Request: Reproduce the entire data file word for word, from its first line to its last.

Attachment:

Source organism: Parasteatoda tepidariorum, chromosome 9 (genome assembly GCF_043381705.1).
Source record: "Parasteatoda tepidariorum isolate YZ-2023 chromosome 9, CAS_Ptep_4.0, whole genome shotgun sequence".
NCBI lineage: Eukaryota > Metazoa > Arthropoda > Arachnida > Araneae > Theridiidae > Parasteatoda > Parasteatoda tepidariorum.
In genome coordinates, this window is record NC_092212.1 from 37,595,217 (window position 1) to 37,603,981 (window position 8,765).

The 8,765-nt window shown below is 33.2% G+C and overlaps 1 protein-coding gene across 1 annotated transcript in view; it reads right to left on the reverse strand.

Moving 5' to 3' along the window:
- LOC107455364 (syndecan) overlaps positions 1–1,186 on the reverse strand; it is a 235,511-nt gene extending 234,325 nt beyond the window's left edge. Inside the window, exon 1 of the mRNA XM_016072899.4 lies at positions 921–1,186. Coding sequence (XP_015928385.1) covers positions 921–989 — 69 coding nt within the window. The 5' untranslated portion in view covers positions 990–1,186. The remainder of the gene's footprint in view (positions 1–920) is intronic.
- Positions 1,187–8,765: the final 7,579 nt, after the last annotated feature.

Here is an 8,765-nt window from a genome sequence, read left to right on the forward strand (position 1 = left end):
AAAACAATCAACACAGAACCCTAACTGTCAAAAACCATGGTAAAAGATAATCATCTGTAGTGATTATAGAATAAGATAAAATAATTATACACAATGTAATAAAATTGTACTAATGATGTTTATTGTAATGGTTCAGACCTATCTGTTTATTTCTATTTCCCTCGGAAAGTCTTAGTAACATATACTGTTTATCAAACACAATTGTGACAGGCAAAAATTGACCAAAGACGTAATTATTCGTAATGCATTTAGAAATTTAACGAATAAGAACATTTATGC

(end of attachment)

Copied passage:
Source organism: Parasteatoda tepidariorum, chromosome 9 (genome assembly GCF_043381705.1).
Source record: "Parasteatoda tepidariorum isolate YZ-2023 chromosome 9, CAS_Ptep_4.0, whole genome shotgun sequence".
NCBI lineage: Eukaryota > Metazoa > Arthropoda > Arachnida > Araneae > Theridiidae > Parasteatoda > Parasteatoda tepidariorum.
In genome coordinates, this window is record NC_092212.1 from 37,595,217 (window position 1) to 37,603,981 (window position 8,765).

The 8,765-nt window shown below is 33.2% G+C and overlaps 1 protein-coding gene across 1 annotated transcript in view; it reads right to left on the reverse strand.

Moving 5' to 3' along the window:
- LOC107455364 (syndecan) overlaps positions 1–1,186 on the reverse strand; it is a 235,511-nt gene extending 234,325 nt beyond the window's left edge. Inside the window, exon 1 of the mRNA XM_016072899.4 lies at positions 921–1,186. Coding sequence (XP_015928385.1) covers positions 921–989 — 69 coding nt within the window. The 5' untranslated portion in view covers positions 990–1,186. The remainder of the gene's footprint in view (positions 1–920) is intronic.
- Positions 1,187–8,765: the final 7,579 nt, after the last annotated feature.

Here is an 8,765-nt window from a genome sequence, read left to right on the forward strand (position 1 = left end):
AAAACAATCAACACAGAACCCTAACTGTCAAAAACCATGGTAAAAGATAATCATCTGTAGTGATTATAGAATAAGATAAAATAATTATACACAATGTAATAAAATTGTACTAATGATGTTTATTGTAATGGTTCAGACCTATCTGTTTATTTCTATTTCCCTCGGAAAGTCTTAGTAACATATACTGTTTATCAAACACAATTGTGACAGGCAAAAATTGACCAAAGACGTAATTATTCGTAATGCATTTAGAAATTTAACGAATAAGAACATTTATGC